Yet along with the obvious technological and name-recognition benefits attached to buying these brands come major concerns. After all, there is a reason these brands are for sale, and in the case of Hummer have been unable to find a buyer for over a year: they are unpopular and have been losing money for years. Hummer sales fell 51% last year, the worst drop in the industry, and, according to some reports, are down a further 67% to date in 2009.

Buying a controlling stake in a brand without fully understanding what you hope to gain and without having a transition plan can be disastrous. According to Synergistics’ Russo, SAIC’s purchase of Ssongyong is a good example of what not to do. Issues over manufacturing locations, accusations of engine copying and labor union conflicts turned the venture into a disaster, and the Korean company’s filing for bankruptcy protection this February means huge loses for SAIC.

Yet this recent setback has not stopped SAIC, or dissuaded other Chinese firms, from trying to grasp the opportunities on offer in today’s global climate.
“The world is on sale,” says Russo, “they can buy for pennies on the dollar.” (While the original asking price for Hummer was in the region of USD 500 million, Tengzhong’s offer is believed to be around USD 100 million).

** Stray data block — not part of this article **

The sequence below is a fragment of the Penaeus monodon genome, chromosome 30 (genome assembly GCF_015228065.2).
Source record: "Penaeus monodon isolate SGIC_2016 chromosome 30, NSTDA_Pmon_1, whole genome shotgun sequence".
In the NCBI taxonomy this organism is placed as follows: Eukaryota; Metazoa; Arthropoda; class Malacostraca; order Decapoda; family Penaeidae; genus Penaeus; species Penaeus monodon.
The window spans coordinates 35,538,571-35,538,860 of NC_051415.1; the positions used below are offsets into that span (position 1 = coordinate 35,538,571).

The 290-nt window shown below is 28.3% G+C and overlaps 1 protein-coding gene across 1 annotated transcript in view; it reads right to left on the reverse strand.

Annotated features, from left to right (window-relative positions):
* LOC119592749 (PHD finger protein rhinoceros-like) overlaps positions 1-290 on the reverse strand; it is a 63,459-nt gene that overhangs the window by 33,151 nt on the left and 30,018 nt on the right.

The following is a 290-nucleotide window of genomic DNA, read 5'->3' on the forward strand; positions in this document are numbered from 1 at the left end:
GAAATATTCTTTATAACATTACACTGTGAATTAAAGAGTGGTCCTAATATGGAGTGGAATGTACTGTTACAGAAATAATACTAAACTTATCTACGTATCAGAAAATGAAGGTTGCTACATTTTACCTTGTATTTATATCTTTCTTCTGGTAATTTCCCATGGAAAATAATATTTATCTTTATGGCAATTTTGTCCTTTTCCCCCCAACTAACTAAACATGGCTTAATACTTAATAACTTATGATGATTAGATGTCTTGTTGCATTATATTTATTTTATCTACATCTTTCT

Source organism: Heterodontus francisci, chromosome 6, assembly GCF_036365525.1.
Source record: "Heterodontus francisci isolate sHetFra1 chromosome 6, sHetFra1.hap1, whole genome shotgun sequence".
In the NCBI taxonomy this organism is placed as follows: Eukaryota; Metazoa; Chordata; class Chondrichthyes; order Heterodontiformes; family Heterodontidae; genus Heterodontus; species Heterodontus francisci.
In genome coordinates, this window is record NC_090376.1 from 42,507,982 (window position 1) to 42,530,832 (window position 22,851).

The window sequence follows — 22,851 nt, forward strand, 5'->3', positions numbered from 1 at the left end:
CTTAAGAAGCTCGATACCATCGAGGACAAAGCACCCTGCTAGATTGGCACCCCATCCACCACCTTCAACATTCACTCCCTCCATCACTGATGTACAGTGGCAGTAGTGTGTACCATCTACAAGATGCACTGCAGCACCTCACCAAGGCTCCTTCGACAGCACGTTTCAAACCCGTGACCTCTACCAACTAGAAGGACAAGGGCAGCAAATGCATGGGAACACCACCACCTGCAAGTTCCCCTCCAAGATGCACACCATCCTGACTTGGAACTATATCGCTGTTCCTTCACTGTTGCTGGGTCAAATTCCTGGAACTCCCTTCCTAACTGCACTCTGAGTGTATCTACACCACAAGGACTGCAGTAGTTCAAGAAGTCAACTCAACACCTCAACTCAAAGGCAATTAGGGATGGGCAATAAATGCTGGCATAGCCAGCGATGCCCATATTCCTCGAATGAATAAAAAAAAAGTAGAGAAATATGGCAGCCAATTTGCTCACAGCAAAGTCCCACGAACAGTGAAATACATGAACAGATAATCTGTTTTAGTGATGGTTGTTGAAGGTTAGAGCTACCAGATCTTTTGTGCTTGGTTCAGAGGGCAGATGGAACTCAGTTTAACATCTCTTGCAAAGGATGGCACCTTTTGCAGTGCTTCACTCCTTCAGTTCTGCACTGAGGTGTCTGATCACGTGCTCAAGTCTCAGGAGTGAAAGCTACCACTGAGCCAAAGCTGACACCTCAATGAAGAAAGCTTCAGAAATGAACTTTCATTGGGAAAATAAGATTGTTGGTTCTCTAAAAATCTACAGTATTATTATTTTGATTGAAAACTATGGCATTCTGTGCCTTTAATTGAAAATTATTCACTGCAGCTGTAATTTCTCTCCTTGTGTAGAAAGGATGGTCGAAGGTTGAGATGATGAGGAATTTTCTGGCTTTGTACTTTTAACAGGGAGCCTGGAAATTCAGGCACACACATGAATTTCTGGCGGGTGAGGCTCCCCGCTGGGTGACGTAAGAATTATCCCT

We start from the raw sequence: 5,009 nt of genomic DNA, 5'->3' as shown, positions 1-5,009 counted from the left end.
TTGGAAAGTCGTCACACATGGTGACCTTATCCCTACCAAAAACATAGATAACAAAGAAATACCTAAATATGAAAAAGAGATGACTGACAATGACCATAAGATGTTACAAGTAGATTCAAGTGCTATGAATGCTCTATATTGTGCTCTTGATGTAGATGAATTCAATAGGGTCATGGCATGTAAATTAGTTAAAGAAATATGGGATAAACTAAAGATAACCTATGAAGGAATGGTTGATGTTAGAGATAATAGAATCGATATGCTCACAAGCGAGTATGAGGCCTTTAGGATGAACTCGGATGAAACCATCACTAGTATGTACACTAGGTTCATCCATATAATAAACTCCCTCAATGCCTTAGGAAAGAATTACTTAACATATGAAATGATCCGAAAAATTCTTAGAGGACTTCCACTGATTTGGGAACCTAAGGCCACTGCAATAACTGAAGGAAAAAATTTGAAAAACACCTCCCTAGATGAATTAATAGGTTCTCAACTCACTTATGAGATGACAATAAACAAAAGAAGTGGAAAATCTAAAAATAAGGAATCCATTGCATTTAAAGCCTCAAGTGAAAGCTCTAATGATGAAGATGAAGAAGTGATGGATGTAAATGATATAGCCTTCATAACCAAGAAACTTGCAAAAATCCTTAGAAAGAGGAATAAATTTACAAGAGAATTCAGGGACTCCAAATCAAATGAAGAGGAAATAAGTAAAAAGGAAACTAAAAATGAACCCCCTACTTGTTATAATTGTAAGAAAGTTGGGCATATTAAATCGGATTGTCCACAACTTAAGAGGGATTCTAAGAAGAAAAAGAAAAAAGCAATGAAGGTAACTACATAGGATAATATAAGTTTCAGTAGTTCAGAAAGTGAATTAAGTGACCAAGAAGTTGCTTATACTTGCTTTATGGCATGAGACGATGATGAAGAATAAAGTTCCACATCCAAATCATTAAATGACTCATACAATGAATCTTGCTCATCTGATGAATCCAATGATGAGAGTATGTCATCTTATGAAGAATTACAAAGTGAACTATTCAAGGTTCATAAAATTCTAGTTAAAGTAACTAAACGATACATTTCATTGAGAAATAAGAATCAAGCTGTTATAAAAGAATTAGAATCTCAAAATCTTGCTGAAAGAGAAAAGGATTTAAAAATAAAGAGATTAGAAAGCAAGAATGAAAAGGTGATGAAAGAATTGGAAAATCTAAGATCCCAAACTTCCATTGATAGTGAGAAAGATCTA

This buyer’s enthusiasm is also an outgrowth of the stimulus plan, as banks — presumably with government backing — are offering huge loans to industries like the auto sector. In December 2008 the Export-Import Bank of China provided Chery Automobile with an RMB 10 billion credit line, while China Everbright Bank (中国光大银行) signed an agreement to provide Geely (吉利汽车)with RMB 1 billion for possible acquisitions. “[It is] obviously the duty of China’s banking sector to help industries go abroad to acquire technology, branding and foreign expertise,” said Zhu Min, vice president of the Bank of China, at a recent Institute of International Finance conference held in Beijing.

Yet despite the opportunities available, most analysts seem hesitant about how Chinese automakers might be able to best take advantage of the situation. “Chinese companies need to improve technology and on their own this would take considerable time,” says Russo. “Yet, while hardware is easier to buy than software, even getting the hardware doesn’t mean you understand how it grew.”

If the Hummer deal is to go ahead — and that is a big if — the key for Tengzhong in the short term seems to be in maintaining the same manufacturing base and management team, as they have none of their own expertise in the auto sector. Tengzhong’s CEO, Yang Yi, has indicated they will do just that — keeping senior management in place and its production facility in Shreveport, Louisiana — which will help create a more fluid transition and appease consumers and government officials in the United States who fear subsequent loss of jobs if the company moved production wholesale to China.